Founder of Liberty, recording home of Eddie Cochran, Jan & Dean, Bobby Vee, Jackie DeShannon, Gene McDaniels, Timi Yuro . . . and the Chipmunks.
By 1955 Simon Waronker, who has died aged 90, had spent 16 years as Twentieth Century Fox's orchestral contractor, organising the studio's music. It was then that his cousin, Decca Records' Herb Newman, proposed that they launch a record label. Waronker finally decided that he would do so - even if, by then, Herb had set up his own label. The result from Waronker, after a banking neighbour had accepted his furniture as collateral, was Liberty Records.
The company's first releases included works by two Fox colleagues (both uncles of Randy Newman): an instrumental by Alfred Newman, and a song from Lionel Newman, under the pseudonym Bud Harvey. Waronker was soon down to his last $100. Then, having failed to sign Bobby Troup, the jazz musician suggested to Waronker that he instead record his girlfriend, one Julie London. Waronker saw her perform at the 881 Club and the result, later in 1955, was one of the decade's defining torch songs, 'Cry Me A River', which was also to feature in the spectacular movie of the early rock era, The Girl Can't Help It. London's accompaniment came from the jazz musicians Barney Kessel and Ray Leatherwood. Waronker had told the singer that if 'Cry Me A River' flopped, the other tracks she had recorded would be overdubbed. But orders poured in. A string of sultry London albums followed.
In the wake of that success, the label took off. Patience & Prudence, very young teenagers, had an international hit with 'Gonna Get Along Without You Now' in 1956. They contrasted with 40-year-old band singer Margie Rayburn, who scored in 1957 with 'I'm Available'. That year, too, a receptionist let through a chance visitor she deemed "cute", Eddie Cochran, and the following year came 'Summertime Blues' and 'C'mon Everybody'. Staff guffaws greeted the Fleetwoods' working title 'Come Softly', but, altered to 'Come Softly To Me', it made a fortune in 1959 when the label took over its release. In 1960 Johnny Burnette ('You're Sixteen') and Bobby Vee ('Take Good Care Of My Baby') signed up and went on to have a string of pre-Beatles era hits on both sides of the Atlantic. In 1961 Gene McDaniels had a huge hit with 'A Hundred Pounds Of Clay' and a year later, with the signing of Jan & Dean, Liberty caught the surfing moment. Some artists got away, Waronker signed Henry Mancini in 1956, but his major success came at RCA. In 1961 Willie Nelson began working - albeit with little success - with Liberty.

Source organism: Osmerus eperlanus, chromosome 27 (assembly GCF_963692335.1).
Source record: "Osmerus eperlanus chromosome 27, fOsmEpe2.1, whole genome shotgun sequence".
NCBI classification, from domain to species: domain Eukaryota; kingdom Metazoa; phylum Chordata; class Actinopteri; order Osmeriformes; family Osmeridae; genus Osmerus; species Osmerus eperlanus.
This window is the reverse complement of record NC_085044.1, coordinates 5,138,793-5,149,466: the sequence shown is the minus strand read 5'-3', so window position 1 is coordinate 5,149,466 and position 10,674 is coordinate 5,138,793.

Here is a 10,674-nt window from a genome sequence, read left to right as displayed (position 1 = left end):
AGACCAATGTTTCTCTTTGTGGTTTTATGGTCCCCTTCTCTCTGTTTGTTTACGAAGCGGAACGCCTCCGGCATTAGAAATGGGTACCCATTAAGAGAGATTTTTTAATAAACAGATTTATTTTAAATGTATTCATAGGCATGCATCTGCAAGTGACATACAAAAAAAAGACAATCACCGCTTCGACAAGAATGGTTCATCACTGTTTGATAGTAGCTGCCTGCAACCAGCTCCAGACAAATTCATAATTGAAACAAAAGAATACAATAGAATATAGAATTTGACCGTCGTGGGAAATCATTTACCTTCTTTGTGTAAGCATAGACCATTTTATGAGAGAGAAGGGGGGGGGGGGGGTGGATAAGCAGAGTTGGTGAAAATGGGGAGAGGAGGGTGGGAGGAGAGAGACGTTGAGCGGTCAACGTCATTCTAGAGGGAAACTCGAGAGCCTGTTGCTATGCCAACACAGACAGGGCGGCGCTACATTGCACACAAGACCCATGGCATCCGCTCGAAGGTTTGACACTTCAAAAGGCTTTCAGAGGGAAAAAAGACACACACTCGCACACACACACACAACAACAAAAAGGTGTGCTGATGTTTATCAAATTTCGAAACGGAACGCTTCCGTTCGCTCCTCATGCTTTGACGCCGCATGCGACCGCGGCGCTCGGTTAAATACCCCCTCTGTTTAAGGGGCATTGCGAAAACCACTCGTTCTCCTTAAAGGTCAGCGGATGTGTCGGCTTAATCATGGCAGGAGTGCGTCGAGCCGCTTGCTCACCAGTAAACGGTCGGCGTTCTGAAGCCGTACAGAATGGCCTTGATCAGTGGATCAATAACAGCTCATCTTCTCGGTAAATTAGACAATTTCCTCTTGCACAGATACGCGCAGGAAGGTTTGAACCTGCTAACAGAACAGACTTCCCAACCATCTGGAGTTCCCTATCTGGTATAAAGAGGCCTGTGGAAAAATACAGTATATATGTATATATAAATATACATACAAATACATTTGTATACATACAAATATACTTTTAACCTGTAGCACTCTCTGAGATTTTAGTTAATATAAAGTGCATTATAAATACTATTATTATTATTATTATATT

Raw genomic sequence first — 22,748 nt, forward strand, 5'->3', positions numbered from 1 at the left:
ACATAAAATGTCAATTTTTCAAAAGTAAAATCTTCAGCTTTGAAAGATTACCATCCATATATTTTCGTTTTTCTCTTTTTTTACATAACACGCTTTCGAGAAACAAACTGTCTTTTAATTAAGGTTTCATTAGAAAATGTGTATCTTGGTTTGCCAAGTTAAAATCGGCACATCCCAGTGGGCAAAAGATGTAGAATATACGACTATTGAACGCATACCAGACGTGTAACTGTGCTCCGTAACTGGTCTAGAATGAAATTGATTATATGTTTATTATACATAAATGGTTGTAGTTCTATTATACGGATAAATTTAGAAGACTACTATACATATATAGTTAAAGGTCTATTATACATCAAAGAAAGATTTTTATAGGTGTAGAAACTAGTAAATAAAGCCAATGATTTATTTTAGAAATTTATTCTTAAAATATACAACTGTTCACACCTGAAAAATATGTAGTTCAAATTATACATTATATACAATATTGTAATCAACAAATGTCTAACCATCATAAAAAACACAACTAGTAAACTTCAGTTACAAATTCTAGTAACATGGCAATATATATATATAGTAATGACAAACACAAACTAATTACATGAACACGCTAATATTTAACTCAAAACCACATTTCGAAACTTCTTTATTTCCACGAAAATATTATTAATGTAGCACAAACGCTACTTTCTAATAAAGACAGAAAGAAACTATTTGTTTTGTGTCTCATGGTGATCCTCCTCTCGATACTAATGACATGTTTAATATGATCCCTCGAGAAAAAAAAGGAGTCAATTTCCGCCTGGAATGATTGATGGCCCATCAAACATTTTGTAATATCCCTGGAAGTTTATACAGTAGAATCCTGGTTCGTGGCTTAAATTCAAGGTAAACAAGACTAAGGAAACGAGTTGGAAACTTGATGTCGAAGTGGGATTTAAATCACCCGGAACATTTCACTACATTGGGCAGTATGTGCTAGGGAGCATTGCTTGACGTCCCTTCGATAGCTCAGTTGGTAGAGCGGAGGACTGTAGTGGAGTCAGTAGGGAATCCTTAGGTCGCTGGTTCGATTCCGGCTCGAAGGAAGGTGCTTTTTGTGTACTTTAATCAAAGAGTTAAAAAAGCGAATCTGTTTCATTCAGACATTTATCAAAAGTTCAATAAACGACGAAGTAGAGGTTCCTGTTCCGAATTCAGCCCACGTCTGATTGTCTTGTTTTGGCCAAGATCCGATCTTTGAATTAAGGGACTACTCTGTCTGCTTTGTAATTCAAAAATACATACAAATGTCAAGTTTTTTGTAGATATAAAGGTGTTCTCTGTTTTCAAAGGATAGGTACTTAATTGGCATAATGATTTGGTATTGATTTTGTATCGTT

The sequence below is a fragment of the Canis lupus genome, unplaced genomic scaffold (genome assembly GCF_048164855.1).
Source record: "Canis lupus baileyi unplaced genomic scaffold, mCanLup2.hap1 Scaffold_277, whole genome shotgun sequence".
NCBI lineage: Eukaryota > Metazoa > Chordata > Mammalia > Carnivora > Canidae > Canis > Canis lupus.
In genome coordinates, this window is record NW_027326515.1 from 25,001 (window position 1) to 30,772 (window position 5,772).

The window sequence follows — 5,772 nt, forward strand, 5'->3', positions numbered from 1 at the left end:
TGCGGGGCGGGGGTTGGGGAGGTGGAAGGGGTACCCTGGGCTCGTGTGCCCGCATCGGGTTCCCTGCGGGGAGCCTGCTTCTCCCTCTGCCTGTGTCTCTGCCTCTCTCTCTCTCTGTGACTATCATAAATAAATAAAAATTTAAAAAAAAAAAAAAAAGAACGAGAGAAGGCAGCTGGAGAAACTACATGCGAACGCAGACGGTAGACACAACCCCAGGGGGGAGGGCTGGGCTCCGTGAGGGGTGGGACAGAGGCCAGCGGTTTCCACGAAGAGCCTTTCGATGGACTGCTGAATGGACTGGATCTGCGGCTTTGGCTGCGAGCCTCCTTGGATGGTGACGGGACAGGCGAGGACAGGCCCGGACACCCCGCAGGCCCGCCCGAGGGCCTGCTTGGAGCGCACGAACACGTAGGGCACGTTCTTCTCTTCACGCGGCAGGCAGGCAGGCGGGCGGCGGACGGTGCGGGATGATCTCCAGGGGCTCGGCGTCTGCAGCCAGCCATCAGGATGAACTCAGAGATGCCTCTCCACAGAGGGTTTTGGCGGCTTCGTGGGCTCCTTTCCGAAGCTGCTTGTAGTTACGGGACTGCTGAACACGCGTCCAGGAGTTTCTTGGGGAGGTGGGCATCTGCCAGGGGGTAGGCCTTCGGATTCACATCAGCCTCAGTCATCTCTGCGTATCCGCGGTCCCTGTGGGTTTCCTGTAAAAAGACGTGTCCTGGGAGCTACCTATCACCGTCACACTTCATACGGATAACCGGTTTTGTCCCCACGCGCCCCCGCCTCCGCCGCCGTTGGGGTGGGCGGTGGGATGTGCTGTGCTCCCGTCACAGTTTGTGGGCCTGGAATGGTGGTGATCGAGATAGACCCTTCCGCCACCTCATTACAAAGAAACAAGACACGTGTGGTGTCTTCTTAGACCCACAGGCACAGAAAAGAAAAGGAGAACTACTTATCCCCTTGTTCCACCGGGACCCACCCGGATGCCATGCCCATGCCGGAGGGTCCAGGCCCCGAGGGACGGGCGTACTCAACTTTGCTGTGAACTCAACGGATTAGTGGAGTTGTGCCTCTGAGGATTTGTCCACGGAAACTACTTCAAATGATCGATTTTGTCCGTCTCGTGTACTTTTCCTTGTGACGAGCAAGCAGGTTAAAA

And then there were the Chipmunks, created by songwriter Ross Bagdasarian. In 1958, as David Seville, he had a novelty hit, 'Witch Doctor'. Then came 'The Chipmunk Song' improvised by Bagdasarian/Seville and Waronker until five in the morning for Christmas 1958. Promptly selling 3.5m, it averted another financial crisis for Liberty. In their cartoon promotion the bespectacled Chipmunk is Simon, while Alvin and Theodore were named after Liberty's marketing man and engineer. A string of Chipmunk records followed. An Alvin For President badge made 1960 presidential contender John F Kennedy assert that he recognised the real challenger. Such discs also bankrolled some of the label's other interests. There was west coast jazz, Jackie DeShannon, a young Cher, Phil Spector, who remixed a Timi Yuro LP, Rod McKuen, Walter Brennan and Spike Jones.
Waronker was born in downtown Los Angeles. He had already displayed his violin prowess aged five. In his teens, scholarships took him to Philadelphia and then to France. He moved to Germany, but it was the beginning of the Hitler era and after being attacked by a Nazi youth gang he returned to the US. He then played in a Los Angeles strip club for $1 a day and got work playing on the orchestral soundtrack for the Paramount musical Anything Goes (1936). Ever pragmatic, humorous, unfazed, and open to all manner of music, Waronker impressed Emil Newman at Twentieth-Century Fox, where he joined the studio orchestra. There his work included Charles Chaplin's Modern Times (1936). By 1939, he was orchestral contractor. Sixteen years later came Liberty.
The pressure of work at the label led Waronker to suffer a stroke in
1961 and another one in 1963. So he sold the company to the Avnet Corporation
for $12m. The label survived until 1971. Waronker's health was much restored
by buying a 76ft yacht on which he travelled the world - and met his second
wife, Miriam, a few years after his first, Jeanetta, died in 1967.
He is survived by his daughter and son, eight grandchildren and two great grandchildren.
Christopher Hawtree - The Guardian
Simon Waronker, musician and entrepreneur: born March 4th 1915 - died June 7th 2005.